Three Witnesses of Jesus: John 5:19-47

Jesus' first witness is John the Immerser. We here see why the Immerser's testimony is so important in John, and is repeated four times (Jn. 1:19-34, 3:25-30, 5:31-36, 10:40-41). John the Immerser was widely accepted as an authentic prophet, even by the critics of Jesus (1:19, 3:33-35; Mt. 21:23-27; Mk. 11:27-33; Lk. 20:1-8). The argument here is that if John, a true prophet, testifies that Jesus is Messiah, then Jesus must be the Messiah, for a true prophet would not make false claims in the name of God.

Jesus' second witness is the Father, a greater witness than John (5:36). How does the Father bear witness that Jesus is the Messiah? There is a possible implication in John of a direct testimony of the Father when John the Immerser saw "the Spirit descended from heaven like a dove, and it remained on [Jesus]" (1:32), but this vision was seen only by John and Jesus (Mt. 3:16; Mk. 1:10; Lk. 3:22). In the Synoptic Gospels, the sign of the dove was accompanied by the voice of the Father, but again this was a personal manifestation, apparently not heard by any other people that were there (Mt. 3:17; Mk. 1:11; Lk. 3:22). Furthermore, the voice of the Father at the baptism of Jesus is not mentioned in John.

In John's Gospel Jesus therefore observes: "the Father who sent me has himself borne witness about me. [Even though] you have never heard his voice, and have never seen his form (eidos)" (5:37). (On the other hand, the disciples will eventually hear the voice of the Father testify of Jesus in John 12:28.) Jesus here appears to be talking strictly to his living audience, since there are numerous examples in the Hebrew Bible of people hearing or seeing God. What Jesus is saying is that no one in this current generation has heard or seen God, as people in earlier generations have.

Here Jesus is talking about the testimony of the Father as manifest in Jesus' "works," meaning his miraculous signs. In first-century Palestine miraculous events were generally viewed as manifestations of supernatural power, either divine or demonic. The reality of Jesus' miraculous deeds or signs was widely accepted, even by his critics. Throughout the Gospels, the critics accuse Jesus of being possessed by a demon, through which he works miracles (Jn. 7:20, 8:48, 52, 10:20; see also Mt. 9:22-27, 12:22-30; Mk. 3:22-27; Lk. 11:14-23). This explanation for Jesus' miracles is also preserved in later Jewish traditions such as the Talmud, and in pagan critiques of Christ such as that by Celsus. Thus, the miracles and signs of Jesus create a dilemma. Either he works his miracles through divine power, or through demonic power. If the former, he is the Messiah, and if the latter, he is "speaking in the name of other gods" (Dt. 18:20) and is thus worthy of death.

Jesus' final witness is the scriptures and Moses. Throughout John, scriptures are invoked as a witness of Jesus (Jn. 1:45, 2:22, 5:45-46, 20:9), though somewhat vaguely. Jesus notes that the Jews search the scriptures because they hope to find eternal life therein (5:39), but the scriptures themselves testify of Jesus, who is the true source of eternal life (5:40). How do the scriptures testify of Jesus? Most Jewish groups of the first century believed that their holy books prophesied of a forthcoming Messiah, although they disagreed as to which scriptures were messianic, and the precise interpretation of these messianic texts. Early Christians read the Hebrew Bible messianically, as can be seen in numerous quotations and allusions to Jesus fulfilling biblical prophecy. Likewise John alludes to Jesus fulfilling several biblical prophecies, which I will discuss later. The point here is that the Hebrew Bible is a witness that Jesus is the Messiah, and if the Jews really believed their scripture, they would accept Jesus as the Messiah. Moses, whom first-century Jews revered as their greatest prophet and lawgiver, also testified of Jesus: "if you believed Moses, you would believe me; for he wrote of me" (Jn. 5:46). Where did Moses prophesy of Jesus? The allusion here is to Deuteronomy 18:15-19.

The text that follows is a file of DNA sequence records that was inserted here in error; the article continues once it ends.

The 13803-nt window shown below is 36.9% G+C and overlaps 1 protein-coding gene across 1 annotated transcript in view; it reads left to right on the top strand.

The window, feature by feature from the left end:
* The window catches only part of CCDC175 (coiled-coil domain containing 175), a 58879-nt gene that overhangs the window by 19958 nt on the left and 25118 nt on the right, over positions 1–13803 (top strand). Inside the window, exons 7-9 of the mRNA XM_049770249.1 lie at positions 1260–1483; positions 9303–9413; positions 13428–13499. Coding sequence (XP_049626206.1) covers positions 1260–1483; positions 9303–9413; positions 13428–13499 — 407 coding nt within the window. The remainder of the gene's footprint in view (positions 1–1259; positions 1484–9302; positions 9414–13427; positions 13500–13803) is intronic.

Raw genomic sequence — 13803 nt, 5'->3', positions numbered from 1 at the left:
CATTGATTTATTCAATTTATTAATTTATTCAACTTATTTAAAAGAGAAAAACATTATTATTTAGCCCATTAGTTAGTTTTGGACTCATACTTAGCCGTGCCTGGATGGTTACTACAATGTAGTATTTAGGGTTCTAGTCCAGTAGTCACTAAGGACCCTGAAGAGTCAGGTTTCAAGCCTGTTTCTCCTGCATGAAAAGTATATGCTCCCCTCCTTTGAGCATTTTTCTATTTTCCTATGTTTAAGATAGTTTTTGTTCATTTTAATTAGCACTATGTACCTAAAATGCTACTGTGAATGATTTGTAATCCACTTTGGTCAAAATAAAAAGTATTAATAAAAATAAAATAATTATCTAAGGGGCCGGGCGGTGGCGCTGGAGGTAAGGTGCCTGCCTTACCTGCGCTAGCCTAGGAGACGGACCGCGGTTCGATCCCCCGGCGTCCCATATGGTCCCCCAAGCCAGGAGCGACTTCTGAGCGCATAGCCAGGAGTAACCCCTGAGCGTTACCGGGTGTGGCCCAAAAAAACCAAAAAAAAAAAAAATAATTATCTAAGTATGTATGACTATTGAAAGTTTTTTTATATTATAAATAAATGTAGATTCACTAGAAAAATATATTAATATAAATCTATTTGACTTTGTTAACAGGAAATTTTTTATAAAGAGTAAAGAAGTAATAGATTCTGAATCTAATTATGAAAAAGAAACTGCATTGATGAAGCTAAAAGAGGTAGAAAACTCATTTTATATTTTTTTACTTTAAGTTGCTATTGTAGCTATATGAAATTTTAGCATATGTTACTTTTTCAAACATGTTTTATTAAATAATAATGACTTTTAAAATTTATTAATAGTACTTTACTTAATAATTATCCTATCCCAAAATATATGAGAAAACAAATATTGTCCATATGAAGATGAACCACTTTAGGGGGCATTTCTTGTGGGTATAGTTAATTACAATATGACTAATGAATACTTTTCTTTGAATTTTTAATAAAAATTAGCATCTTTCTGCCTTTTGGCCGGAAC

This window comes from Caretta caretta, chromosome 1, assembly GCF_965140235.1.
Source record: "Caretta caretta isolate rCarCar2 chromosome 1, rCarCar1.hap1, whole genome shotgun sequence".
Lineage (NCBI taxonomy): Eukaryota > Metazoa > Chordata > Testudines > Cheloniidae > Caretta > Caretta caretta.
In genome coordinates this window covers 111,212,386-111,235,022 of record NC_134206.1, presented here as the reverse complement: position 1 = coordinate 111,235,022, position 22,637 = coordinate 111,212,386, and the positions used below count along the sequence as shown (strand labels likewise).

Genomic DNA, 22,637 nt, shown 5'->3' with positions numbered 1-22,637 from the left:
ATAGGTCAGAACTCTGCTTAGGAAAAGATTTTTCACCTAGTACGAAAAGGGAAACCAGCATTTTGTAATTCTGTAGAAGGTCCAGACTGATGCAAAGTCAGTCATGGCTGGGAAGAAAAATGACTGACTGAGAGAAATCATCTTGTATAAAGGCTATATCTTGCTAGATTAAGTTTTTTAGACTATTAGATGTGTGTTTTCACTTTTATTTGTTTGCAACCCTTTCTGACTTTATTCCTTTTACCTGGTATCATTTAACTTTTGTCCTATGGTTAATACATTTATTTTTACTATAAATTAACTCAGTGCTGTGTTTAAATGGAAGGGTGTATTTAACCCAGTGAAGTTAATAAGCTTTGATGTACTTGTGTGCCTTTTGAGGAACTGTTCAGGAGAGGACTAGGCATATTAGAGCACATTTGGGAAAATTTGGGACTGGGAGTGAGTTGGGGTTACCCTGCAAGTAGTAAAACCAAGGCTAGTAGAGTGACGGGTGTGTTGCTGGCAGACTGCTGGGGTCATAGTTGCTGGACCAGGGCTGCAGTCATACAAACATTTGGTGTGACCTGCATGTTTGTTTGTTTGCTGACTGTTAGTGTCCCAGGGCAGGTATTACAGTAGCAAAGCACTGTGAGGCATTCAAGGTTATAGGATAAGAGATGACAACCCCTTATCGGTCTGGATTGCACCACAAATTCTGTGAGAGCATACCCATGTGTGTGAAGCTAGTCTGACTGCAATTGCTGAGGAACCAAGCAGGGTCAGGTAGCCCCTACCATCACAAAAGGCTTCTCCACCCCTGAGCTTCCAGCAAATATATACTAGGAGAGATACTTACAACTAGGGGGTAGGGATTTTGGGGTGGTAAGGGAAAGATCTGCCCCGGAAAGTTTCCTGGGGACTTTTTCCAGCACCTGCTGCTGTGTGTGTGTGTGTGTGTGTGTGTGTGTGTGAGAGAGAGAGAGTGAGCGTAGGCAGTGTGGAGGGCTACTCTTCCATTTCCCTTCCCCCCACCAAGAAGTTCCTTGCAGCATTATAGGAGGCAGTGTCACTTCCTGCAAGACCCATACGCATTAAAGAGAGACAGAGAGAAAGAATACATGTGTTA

YHWH your God will raise up for you a prophet like me [Moses] from among your own people; you shall heed such a prophet. . . . Then the YHWH replied to me [Moses]: . . . "I will raise up for them a prophet like you from among their own people; I will put my words in the mouth of the prophet, who shall speak to them everything that I command. Anyone who does not heed the words that the prophet shall speak in my name, I myself will hold accountable."

Jesus is here claiming that he is the "prophet like Moses" into whose mouth YHWH has put his words, and "who shall speak everything that I command" (Dt. 18:18; cf. Jn. 1:21, 6:14, 7:40; Acts 3:22-23). The Jews are therefore required by Moses to hear and obey the words of Jesus. Failure to do so means they "do not believe [Moses'] writings" (5:47). Jesus concludes by noting that Moses himself will accuse the Jews for failure to heed Jesus, just as he did in the wilderness (Dt. 31:19-27). Moses' accusation is: "For I know how rebellious and stubborn you are. Behold, even today while I am yet alive with you, you have been rebellious against YHWH. How much more after my death!" (Dt. 31:27).

3/18/2011 4:00:00 AM
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    William James Hamblin is professor of Near Eastern History at Brigham Young University. You can follow and discuss "An Enigmatic Mirror" on Facebook.